AT&T's Toggle to deliver enterprise apps to Android phones

The offering, which will become available later this year, is based on Enterproid's technology

AT&T on Monday announced plans to offer a new service, called Toggle, that will securely run enterprise apps like email on any Android phone a worker chooses to buy.

The service will run on technology developed by Enterproid, a company that just last week received funding from Google, Qualcomm and Comcast.

End users with Toggle will see two separate personas on their Android phones. One includes enterprise-grade email, calendar, contacts and messaging apps and a browser, all of which can securely access corporate data. The other is the open Android platform, where users can download and use any app they please.

Any corporate email service that uses ActiveSync can be delivered to the phones.

IT administrators will have access to a Web console that lets them manage the service. They will be able to manage which employees have access to which company resources, remotely delete or add business applications to the devices, and remotely wipe corporate data stored on the phone.

AT&T will sell the service to enterprises but will allow them to apply it to phones running on other operators' networks. The service will work on phones running Android 2.2 or higher. It requires an application on the phone, which IT administrators can push out to users, and works in coordination with a hosted backend system.

While the service only works on Android phones now, Enterproid is developing a client for iPhones and may target other operating systems. In a couple of weeks it also plans to offer the service directly to end users and enterprises under the Enterproid brand.

Enterproid hopes its technology will appeal to people who would like to choose their own device to use at work but who don't like the idea of their IT department potentially accessing personal information on their phone. With Enterproid, "people can still download what they want and browse what they want. They can SMS whatever they want about their boss and be reassured that the company has no insight," said Alexander Trewby, vice president and co-founder of Enterproid.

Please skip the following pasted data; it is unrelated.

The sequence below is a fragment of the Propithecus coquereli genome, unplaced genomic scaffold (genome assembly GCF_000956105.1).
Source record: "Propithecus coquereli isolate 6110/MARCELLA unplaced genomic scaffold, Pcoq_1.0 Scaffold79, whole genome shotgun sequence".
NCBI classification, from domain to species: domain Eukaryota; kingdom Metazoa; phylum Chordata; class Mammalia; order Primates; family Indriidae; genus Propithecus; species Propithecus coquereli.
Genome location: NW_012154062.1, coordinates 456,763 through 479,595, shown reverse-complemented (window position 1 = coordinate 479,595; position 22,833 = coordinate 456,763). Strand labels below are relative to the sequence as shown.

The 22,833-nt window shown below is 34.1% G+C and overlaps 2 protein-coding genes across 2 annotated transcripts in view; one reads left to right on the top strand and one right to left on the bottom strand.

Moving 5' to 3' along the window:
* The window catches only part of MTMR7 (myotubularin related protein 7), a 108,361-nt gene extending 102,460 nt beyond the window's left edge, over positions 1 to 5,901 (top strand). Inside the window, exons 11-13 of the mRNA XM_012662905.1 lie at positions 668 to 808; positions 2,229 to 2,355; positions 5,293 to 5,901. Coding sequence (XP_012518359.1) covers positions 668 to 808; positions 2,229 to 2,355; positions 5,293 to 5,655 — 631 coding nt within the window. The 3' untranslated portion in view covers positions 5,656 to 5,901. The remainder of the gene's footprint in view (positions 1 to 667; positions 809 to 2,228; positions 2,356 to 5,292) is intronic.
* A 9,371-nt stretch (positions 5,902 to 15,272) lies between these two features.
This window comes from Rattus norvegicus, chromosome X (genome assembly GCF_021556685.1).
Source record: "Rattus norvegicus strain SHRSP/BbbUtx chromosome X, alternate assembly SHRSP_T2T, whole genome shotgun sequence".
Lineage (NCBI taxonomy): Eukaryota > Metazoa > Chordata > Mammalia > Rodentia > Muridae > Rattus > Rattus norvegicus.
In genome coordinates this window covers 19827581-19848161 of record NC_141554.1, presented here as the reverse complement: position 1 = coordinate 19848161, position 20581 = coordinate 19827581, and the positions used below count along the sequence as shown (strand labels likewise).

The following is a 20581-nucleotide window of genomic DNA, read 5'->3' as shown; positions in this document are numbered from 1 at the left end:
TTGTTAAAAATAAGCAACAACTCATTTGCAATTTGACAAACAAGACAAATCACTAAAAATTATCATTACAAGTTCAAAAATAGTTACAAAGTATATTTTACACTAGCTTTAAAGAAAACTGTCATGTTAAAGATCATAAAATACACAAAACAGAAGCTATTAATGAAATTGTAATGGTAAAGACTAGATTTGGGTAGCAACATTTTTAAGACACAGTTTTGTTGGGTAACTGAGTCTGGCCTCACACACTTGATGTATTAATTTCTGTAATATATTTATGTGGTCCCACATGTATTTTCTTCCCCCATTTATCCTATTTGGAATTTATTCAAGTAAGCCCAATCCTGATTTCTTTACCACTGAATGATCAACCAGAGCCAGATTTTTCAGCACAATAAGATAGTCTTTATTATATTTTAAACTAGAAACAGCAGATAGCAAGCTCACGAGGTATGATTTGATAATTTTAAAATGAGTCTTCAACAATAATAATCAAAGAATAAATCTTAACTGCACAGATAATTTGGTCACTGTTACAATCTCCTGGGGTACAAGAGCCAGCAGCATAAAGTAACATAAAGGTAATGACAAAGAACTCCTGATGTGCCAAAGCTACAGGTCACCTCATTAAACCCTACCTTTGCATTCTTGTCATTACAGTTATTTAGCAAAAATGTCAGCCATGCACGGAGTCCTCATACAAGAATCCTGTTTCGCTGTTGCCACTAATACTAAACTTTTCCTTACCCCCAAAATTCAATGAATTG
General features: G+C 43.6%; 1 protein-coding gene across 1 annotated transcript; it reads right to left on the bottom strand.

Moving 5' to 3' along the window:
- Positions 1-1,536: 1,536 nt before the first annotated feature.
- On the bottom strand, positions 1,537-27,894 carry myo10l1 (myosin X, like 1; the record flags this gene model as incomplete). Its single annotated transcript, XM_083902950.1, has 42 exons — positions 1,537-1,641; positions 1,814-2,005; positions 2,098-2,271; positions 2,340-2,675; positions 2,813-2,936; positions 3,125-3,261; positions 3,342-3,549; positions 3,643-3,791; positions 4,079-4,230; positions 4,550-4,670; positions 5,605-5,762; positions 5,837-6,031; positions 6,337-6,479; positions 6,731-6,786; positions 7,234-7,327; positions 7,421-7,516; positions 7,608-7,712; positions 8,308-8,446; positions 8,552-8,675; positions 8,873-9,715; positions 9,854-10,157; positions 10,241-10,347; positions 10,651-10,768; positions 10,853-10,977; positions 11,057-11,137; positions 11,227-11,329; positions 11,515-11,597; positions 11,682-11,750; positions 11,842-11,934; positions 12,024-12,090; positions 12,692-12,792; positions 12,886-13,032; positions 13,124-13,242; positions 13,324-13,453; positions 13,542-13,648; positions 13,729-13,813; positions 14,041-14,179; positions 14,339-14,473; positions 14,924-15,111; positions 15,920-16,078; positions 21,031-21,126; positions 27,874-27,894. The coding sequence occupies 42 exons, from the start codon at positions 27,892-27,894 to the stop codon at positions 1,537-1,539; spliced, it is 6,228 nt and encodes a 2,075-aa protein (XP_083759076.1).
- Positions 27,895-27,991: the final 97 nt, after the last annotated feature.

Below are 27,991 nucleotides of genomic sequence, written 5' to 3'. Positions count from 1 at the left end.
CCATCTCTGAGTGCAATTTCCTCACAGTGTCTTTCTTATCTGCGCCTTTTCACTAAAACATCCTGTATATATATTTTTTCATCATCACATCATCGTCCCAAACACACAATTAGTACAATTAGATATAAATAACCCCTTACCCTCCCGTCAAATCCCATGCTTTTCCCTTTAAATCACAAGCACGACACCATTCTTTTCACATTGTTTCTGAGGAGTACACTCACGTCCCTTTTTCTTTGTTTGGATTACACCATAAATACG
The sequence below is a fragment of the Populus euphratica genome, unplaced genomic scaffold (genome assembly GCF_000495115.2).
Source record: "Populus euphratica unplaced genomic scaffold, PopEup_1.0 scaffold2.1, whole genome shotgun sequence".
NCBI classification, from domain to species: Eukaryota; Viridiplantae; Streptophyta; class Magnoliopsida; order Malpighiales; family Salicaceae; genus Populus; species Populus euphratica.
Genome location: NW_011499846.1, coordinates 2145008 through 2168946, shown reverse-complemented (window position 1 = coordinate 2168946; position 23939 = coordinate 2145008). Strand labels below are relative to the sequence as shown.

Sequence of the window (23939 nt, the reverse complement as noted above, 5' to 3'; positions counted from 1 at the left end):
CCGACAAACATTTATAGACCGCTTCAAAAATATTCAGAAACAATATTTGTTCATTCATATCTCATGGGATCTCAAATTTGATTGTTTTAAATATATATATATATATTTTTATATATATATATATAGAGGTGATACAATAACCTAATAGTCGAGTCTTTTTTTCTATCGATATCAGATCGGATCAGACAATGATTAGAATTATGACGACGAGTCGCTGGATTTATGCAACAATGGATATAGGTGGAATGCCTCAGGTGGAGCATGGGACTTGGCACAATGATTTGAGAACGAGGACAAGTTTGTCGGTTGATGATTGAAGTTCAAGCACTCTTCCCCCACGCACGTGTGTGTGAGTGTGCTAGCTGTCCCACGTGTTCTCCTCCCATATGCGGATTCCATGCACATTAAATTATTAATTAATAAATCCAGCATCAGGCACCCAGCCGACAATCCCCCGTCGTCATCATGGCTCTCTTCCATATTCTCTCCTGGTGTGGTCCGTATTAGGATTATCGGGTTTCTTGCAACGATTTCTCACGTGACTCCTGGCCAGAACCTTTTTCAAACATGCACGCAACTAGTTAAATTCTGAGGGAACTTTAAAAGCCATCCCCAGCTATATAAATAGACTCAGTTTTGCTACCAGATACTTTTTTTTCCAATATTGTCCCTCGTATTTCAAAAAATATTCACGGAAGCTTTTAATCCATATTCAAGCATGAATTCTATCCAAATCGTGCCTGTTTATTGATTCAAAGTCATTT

Enterproid is also continuing to build an SDK that will let developers create other applications using Enterproid's secure system. The company expects to begin offering that around the end of the year, Trewby said.

AT&T said its Toggle service will become available before the end of the year.

Enterproid's technology is not the only one that aims to address the conflict between people who want to choose their own phones and enterprises that want to make sure those phones don't open security holes when used to access corporate data. VMware, Red Bend and Open Kernel Labs are all developing types of virtualization technology to separate enterprise apps on phones -- particularly Android phones -- that are susceptible to malicious apps.

Nancy Gohring covers mobile phones and cloud computing for The IDG News Service. Follow Nancy on Twitter at @idgnancy. Nancy's e-mail address is Nancy_Gohring@idg.com

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Tags mobileAndroidtelecommunicationctiaMobile OSesAT&T Wireless

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Nancy Gohring

IDG News Service
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